Five Ways To Protect Your Therapist or Social Worker LicenseJun. 14, 2018

Professional Boundaries in Therapy and Social Work

By Melissa Heinlein, Esq.

In my practice as a Minneapolis licensing board lawyer I often see allegations of professional boundaries violations. Not surprisingly, boundaries violations are most prevalent in the fields of social work, counseling, and therapy. Working in a profession where clients may be struggling to have their basic needs met while also dealing with mental health diagnoses and/or chemical dependency issues often presents licensed social workers and therapists with unique challenges. Not only must you provide your clients with services, but you must do so while firmly upholding clear professional boundaries to ensure that you do not stray beyond your licensed scope of practice or inadvertently interfere with your client's right to self-determination.

When combined with the characteristic big heart and desire to help that brings most social workers and therapists to their professions, it is easy to start traveling down the slippery slope to boundaries violations without realizing it. I would like to share the five most common pitfalls for violating professional boundaries that I have witnessed in my practice to help you protect your professional license.

1) Do not give your client any gifts. Regardless of any economic hardships that your client may be suffering, you should never give any sort of gift to your client. This blurs the professional boundary between you and your client and jeopardizes your client's right to self-determination.

2) Do not buy your client a meal. This can be a very difficult pitfall to avoid, particularly if your client is struggling to put food on the table. However, it is outside your scope as a professional to provide basic needs. Instead, give your client information on local resources such as food banks or free community meals.

3) Do not give your client a ride to appointments. Again, if your client has limited resources they may have difficulty finding reliable transportation. However, it is a violation of your professional boundaries to provide transportation for your client. It is never appropriate for your client to be in your personal space, such as your home or car. It is also a violation to pay for cab or bus fare, which would be akin to a gift.

4) Do not tell inappropriate jokes or relay information that is too personal. Although humor and personal experience can be very effective in relating to a new client, it is important to be cautious about offending someone or potentially bearing too much personal information. It is important to remember that everyone comes from their own unique experiences and what's not offensive to you may be to someone else. A good rule is to only use humor and personal stories that would be appropriate for a kindergartner's ears.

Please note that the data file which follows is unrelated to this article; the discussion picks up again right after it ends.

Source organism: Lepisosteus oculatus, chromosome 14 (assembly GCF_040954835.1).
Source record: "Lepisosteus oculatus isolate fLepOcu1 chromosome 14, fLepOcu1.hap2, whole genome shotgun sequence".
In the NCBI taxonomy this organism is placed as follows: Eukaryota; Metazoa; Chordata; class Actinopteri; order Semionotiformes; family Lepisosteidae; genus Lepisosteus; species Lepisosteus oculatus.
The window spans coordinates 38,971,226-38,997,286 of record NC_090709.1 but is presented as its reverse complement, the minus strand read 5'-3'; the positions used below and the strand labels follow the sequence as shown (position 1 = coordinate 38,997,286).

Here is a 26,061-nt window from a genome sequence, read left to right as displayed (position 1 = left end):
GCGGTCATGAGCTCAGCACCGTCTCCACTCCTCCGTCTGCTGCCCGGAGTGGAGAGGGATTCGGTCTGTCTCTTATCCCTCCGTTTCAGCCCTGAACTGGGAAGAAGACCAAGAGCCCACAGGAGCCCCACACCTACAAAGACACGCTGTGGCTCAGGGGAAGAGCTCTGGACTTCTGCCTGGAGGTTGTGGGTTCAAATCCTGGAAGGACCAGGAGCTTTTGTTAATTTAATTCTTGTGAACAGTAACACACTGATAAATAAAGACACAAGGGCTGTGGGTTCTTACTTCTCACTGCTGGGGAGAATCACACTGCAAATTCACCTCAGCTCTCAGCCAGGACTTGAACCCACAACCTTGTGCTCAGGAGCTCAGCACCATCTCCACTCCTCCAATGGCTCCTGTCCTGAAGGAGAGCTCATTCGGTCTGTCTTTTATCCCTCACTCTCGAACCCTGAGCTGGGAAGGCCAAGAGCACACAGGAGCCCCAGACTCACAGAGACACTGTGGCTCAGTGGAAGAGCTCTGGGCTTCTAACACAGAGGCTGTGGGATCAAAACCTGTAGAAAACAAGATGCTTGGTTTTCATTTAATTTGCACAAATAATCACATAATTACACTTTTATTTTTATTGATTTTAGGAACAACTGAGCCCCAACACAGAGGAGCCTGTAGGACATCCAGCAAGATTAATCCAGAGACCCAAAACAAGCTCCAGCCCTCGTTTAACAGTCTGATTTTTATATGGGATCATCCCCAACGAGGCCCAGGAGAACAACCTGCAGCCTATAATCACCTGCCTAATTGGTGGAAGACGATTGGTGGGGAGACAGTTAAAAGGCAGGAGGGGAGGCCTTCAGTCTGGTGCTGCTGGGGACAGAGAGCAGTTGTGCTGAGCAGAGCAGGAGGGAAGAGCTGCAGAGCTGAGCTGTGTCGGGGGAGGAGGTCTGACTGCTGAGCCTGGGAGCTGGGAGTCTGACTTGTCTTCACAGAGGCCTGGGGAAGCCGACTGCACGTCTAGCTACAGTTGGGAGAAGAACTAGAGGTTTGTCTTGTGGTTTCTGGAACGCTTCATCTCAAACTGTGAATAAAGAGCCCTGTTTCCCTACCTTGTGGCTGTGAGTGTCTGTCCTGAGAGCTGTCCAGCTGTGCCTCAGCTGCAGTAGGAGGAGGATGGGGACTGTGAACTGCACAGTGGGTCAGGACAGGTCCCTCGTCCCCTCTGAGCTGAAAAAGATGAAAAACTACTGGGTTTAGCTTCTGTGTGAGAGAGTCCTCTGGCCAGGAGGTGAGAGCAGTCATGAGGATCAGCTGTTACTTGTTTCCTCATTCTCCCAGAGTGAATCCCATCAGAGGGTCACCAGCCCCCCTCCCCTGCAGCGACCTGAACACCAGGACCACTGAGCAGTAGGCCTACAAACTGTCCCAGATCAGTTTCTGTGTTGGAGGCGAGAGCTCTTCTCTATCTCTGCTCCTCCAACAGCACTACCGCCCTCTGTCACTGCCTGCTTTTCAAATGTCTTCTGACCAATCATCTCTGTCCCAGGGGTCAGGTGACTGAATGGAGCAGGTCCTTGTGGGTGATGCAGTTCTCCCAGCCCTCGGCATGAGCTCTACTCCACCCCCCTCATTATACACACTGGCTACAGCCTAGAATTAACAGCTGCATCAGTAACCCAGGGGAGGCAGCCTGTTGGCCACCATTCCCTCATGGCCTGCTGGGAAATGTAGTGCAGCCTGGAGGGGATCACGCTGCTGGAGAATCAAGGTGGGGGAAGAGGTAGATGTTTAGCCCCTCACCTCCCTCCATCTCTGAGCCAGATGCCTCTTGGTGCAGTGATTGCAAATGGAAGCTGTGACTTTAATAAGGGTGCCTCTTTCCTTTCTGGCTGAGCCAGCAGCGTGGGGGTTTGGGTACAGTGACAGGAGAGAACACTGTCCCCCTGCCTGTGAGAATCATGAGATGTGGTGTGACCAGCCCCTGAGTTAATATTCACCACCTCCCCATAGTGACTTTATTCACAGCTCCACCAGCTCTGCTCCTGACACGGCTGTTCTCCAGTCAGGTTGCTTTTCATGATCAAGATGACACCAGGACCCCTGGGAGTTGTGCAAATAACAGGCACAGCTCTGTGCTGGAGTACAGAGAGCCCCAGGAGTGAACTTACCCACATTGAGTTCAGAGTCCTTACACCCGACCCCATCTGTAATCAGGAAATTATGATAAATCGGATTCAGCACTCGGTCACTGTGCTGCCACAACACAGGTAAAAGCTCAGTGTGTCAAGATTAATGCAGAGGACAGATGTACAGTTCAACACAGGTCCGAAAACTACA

5) Do not communicate with your client via text message or email. Text message and email tend to be casual forms of communication and it is easy to fall into casual communication styles that are not congruent with professionalism or professional boundaries. Additionally, text messages or emails are vulnerable to misinterpretation and are not secure means of communication. I recommend that communication with clients be solely through telephone as a best practice. If this is not possible and an alternative form of communication must be used, I recommend email. However, be sure your email address is exclusively used for professional purposes, is HIPAA compliant, and keep your message on point and brief. Never communicate with your client via text message and make this your patient policy.

These pointers apply to all types of licensed therapists, counselors, and social workers, including the following credentials: LSW, LGSW, LISW, LICSW, LMFT, LPC, LADC, LISCW, LISW, LDAC. Hopefully this has served as a good reminder for some best practices to ensure that you are upholding clear professional boundaries with your clients. If you have any questions about professional boundaries in your practice, or have received allegations from your licensing board, contact me for a free 30-minute consultation. I would be pleased to talk with you. At Lord + Heinlein, we are your powerful legal voice.

For more information about professional boundaries and the Minnesota statutes and rules that govern your practice, visit your licensing board website here:
Board of Behavioral Health and Therapy
Board of Social Work

Category: Professional License Defense
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